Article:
Next Exit: 7 Green Jobs to choose from
are you looking for a job..? – There you have it — 7 jobs that should survive and thrive in this economic slump.
While factory workers building cars are losing sleep these days, those lucky enough to be on a wind-turbine line are getting a solid eight hours of sleep a night. Wind power is the fastest-growing source of energy in America and all those turbines need to be built by someone. Modern turbines are highly engineered machines and require hundreds of hands to get from blueprints to installation. With wind power showing no signs of slowing down, building wind turbines is a great (and secure) way to pay the mortgage.
Energy auditors are on the front lines in the war against inefficiency. They’re responsible for evaluating the efficiency of heating and cooling systems as well as the insulation and weatherproofing of homes and businesses. They look for air leaks, missing or incomplete insulation, and make suggestions about the steps necessary to fix problems. Energy auditors often follow up by doing the actual weatherization work, fixing the problems they find in the audit. It’s a life of crawling around basements, caulking gaps between windows and running full-home air-leak tests.
Solar-panel installers spend a lot of time on roofs. They’re part carpenter, part electrician. They roll up to a jobsite for the few days it takes to properly install a solar system and angle and position the panels in the right place, connecting them into the building’s power lines. It’s hands-on work that’s good for anyone wanting a tan on the back of his or her neck. There’s been a lot of talk of upgrading our nation’s energy grid and generation system. It’s a good bet that solar installers will be one of the more stable jobs as we climb out of this economic hole.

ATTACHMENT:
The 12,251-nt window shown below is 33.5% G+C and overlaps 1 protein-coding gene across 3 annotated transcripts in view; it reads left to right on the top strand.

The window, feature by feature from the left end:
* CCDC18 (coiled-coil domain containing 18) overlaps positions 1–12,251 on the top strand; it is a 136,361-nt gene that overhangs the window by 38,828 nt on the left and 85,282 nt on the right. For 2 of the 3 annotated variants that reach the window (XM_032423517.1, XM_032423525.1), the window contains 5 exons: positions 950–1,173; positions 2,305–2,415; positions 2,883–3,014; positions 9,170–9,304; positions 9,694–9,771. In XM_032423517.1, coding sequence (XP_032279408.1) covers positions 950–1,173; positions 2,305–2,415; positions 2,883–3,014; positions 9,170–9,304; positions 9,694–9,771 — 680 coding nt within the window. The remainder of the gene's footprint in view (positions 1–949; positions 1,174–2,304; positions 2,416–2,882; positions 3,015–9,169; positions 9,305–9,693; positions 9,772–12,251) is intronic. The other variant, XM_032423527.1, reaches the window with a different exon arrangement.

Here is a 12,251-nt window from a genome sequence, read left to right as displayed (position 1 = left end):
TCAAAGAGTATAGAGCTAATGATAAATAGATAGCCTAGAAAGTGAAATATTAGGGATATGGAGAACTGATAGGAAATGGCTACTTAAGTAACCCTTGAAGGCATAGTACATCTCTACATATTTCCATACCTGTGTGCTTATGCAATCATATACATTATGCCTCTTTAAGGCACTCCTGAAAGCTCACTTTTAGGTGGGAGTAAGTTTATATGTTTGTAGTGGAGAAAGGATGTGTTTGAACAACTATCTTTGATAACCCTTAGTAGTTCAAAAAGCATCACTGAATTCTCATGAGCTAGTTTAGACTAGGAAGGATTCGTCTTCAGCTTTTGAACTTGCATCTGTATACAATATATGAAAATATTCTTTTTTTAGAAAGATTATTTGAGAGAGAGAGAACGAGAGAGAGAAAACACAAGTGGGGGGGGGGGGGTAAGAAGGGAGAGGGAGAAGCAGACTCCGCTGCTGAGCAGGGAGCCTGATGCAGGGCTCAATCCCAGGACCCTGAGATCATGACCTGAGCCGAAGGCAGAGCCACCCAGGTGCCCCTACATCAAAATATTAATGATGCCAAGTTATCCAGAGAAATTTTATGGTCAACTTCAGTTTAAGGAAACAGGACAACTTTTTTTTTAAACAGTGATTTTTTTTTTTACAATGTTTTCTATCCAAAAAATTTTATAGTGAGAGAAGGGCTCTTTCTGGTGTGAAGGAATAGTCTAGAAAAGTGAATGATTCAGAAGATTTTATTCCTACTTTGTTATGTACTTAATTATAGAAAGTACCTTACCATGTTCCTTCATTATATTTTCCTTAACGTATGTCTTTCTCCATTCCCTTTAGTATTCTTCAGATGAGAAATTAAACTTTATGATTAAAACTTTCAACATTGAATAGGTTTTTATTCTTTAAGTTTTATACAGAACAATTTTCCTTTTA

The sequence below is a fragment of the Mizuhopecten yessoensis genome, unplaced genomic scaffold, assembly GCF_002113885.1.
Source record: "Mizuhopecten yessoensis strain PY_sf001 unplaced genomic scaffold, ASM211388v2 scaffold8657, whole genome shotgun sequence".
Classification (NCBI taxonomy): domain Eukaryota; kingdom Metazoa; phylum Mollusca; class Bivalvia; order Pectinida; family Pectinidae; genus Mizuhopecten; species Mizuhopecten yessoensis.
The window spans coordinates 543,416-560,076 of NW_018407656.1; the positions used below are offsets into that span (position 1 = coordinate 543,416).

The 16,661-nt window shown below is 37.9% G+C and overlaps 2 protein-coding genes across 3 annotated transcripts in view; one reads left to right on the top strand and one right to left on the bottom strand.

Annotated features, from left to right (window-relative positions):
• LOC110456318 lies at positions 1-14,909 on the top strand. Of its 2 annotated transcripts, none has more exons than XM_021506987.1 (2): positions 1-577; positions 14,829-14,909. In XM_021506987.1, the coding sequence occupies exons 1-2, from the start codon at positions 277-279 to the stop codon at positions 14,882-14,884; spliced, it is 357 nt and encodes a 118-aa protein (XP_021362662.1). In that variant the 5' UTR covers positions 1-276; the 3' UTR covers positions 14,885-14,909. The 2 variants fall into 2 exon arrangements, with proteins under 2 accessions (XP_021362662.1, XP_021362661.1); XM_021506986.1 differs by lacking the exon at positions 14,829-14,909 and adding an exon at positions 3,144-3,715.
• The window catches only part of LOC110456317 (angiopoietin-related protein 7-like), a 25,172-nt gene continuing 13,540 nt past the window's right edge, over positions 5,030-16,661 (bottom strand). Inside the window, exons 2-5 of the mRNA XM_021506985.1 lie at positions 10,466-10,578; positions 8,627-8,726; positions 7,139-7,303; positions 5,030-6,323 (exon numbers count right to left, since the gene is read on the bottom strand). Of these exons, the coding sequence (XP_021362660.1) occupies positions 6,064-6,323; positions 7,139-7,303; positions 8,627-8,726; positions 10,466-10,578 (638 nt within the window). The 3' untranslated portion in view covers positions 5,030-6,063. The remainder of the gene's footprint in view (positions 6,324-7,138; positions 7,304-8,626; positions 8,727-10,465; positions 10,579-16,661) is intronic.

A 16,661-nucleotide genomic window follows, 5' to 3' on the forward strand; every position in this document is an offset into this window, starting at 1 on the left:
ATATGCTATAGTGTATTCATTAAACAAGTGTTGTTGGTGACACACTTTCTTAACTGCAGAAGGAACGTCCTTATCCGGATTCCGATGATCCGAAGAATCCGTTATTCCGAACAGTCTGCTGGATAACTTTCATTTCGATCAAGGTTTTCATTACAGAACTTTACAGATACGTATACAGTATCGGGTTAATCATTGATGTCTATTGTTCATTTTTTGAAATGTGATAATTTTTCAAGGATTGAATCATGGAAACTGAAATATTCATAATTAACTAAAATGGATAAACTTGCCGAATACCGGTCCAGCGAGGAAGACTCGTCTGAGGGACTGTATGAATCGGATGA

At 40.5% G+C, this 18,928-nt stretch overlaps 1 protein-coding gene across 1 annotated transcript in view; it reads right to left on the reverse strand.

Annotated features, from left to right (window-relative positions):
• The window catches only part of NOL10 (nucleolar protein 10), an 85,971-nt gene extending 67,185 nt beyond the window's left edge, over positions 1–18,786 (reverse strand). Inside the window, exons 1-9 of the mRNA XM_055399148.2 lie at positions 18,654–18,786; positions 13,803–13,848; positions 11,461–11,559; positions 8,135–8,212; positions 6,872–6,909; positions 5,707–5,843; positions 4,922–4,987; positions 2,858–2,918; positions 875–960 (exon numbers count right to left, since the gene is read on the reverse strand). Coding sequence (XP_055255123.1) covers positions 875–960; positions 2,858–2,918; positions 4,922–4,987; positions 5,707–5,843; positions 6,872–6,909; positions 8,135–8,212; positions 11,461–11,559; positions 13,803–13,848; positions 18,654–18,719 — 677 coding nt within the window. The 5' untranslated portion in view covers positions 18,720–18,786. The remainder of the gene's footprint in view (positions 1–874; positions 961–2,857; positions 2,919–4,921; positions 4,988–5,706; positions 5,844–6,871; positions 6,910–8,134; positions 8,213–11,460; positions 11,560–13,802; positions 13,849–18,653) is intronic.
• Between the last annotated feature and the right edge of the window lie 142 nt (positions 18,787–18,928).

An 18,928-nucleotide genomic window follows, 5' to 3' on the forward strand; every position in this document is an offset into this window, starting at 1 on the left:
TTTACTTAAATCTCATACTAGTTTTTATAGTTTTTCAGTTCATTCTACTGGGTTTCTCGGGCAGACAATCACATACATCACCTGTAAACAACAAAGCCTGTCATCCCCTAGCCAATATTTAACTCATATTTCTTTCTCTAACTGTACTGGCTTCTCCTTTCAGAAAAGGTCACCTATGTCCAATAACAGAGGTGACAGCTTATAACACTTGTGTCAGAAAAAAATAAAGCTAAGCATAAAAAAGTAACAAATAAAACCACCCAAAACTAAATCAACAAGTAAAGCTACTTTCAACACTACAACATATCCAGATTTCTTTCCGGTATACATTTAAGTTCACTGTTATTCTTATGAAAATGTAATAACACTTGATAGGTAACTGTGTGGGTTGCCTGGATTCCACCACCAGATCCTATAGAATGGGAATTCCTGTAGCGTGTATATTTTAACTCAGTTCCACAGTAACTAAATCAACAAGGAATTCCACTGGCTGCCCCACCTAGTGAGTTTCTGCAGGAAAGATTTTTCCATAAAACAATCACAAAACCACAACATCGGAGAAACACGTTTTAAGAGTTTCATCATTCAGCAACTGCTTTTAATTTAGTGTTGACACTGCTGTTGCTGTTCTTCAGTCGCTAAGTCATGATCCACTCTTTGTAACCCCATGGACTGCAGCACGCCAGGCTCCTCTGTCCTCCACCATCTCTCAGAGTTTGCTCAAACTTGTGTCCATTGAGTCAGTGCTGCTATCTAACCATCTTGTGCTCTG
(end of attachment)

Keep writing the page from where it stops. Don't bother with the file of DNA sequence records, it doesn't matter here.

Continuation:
Hydrogen fuel cells are thought by many experts to be the way we’ll power the cars of tomorrow. They’re an efficient way of storing energy and are clean to boot — the only emissions they produce are water. If tomorrow’s cars will be powered by fuel cells, we’re going to need a lot of engineers today to help us get there. If the past decade has been the domain of the financial engineer, the next 10 years will be the era of the green engineer. Graduates of engineering schools who come out with focuses in fuel-cell technology will find themselves recruited and swooped up by companies like first-round picks in the NBA draft.